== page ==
georgia, stories

“My Breastfeeding Journey Started at 16”

Mummy blogger @ebonycurtis_ had her first baby at only 16. Now at 22 she’s pregnant with her third (it’s a girl!) and is planning on trying to breastfeed for longer than she did with her first two. We asked her to share her story for our blog to help make other mums aware of the importance of education in breastfeeding and the importance of following your own intuition.




My breastfeeding journey started when I was only 16-years-old, I was so young and not as educated as I am now about the benefits of breastfeeding. I wouldn’t say I failed in my breastfeeding journey, but I look back now and realise all the influences that led to it being cut short.


After a 29-hour labour and a surgery to repair a significant tear, I finally held my daughter in my arms after six hours of being separated. The nurses had previously syringed colostrum out of my breasts to make sure that she would have something whilst I was in surgery but looking back I so wished they had immediately placed her on my chest and allowed her to be with me while I waited (hours) to be taken into surgery. If these were the circumstances now I would have spoken up and told them that she was coming with me. I honestly thought I wasn’t going to survive, I remember turning to the nurse in the waiting bay and asking her ‘Am I going to die?’. I thought I was losing too much blood, in reality, I was fine, but this was such a traumatic birthing experience.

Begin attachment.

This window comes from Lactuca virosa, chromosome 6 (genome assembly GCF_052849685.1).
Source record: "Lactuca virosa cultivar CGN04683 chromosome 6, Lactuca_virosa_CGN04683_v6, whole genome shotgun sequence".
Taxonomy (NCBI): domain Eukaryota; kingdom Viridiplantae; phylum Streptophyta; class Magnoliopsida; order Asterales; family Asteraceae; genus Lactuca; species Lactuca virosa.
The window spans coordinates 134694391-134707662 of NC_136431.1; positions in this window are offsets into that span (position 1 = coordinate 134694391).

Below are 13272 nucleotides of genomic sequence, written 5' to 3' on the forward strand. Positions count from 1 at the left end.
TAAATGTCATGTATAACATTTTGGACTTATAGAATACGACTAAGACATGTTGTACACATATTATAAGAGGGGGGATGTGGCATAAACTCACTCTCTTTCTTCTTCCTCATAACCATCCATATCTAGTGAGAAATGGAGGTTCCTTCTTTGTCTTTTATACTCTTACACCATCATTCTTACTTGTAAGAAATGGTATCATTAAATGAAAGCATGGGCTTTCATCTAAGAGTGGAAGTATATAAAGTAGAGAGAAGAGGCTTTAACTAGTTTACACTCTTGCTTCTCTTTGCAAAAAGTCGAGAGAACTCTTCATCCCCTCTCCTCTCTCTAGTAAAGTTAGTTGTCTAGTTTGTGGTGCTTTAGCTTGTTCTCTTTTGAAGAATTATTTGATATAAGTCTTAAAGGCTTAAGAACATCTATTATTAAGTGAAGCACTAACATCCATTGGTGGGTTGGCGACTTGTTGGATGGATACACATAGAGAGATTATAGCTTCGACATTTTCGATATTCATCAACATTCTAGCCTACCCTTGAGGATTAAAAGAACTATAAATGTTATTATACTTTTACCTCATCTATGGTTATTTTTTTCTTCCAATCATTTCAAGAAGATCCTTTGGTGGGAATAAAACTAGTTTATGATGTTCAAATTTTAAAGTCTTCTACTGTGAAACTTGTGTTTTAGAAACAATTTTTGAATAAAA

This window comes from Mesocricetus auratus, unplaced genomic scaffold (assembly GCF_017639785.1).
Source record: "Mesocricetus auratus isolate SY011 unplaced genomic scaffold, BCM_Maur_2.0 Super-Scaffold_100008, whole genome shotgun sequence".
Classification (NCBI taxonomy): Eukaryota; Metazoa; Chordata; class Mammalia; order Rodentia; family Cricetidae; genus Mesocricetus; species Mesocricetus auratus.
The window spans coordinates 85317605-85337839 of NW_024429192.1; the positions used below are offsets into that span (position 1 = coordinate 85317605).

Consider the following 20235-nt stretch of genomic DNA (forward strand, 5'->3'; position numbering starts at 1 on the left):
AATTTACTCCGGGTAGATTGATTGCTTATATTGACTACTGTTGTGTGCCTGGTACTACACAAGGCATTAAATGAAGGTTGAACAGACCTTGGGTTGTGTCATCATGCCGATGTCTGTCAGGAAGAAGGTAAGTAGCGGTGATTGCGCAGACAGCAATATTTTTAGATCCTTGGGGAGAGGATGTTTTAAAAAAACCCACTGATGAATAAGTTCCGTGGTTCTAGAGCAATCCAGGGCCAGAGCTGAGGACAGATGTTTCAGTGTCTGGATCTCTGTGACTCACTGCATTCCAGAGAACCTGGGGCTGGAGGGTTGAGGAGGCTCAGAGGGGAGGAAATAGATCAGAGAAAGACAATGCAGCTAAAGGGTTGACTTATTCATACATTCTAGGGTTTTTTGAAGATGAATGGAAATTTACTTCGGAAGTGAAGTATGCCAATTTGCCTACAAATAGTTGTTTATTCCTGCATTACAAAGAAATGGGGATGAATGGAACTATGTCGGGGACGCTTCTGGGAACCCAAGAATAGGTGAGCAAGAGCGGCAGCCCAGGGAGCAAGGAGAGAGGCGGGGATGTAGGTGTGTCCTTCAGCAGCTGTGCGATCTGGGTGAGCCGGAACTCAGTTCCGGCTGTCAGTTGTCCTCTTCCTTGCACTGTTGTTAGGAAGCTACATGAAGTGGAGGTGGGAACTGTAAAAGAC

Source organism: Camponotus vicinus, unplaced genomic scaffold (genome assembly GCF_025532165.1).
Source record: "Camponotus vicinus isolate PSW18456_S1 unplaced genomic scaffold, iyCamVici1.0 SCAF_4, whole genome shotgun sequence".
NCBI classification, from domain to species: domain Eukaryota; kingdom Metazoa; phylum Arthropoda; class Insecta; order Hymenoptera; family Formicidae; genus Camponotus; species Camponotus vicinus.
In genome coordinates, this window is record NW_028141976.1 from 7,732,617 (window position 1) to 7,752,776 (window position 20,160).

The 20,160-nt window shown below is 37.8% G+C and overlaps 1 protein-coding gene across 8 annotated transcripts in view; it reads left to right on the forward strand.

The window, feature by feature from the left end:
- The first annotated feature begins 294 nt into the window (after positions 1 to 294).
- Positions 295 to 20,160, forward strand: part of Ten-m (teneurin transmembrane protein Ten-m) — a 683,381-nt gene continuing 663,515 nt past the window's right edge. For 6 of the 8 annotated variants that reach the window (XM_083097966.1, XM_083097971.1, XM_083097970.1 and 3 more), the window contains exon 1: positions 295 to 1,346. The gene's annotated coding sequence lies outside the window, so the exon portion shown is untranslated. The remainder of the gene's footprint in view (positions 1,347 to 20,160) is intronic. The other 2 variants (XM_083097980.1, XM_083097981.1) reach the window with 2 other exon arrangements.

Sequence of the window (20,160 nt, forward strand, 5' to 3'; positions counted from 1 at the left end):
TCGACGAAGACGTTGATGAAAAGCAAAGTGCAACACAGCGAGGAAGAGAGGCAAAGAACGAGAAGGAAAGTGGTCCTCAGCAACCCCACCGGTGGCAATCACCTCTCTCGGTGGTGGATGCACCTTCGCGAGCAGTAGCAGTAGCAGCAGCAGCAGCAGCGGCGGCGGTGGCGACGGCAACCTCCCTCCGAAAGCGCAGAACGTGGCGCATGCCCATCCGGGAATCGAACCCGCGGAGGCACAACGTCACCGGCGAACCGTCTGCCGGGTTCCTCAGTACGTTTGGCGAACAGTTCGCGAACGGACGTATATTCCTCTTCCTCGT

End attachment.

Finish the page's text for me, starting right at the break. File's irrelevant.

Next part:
When I finally held her, it was magical, but breastfeeding was anything but that! I had so much discomfort with trying to get her to latch, after hours of trying I gave in and the nurse bought me an electric pump. I hadn’t slept in two days and was exhausted so when night fell the nurse offered to take Ruby from me, so I could rest. Little to my knowledge when I woke later that night I was informed that she had been given a bottle of formula and not to worry because she was sound asleep. At the time I did not think anything of this, nurses and midwives know what they are doing right? Well, looking back nearly 7 years later I am outraged that my daughter was fed formula without my consent and I am positive that this breaches some form of hospital guideline or regulation. But being so young the nurses knew I wouldn’t say anything.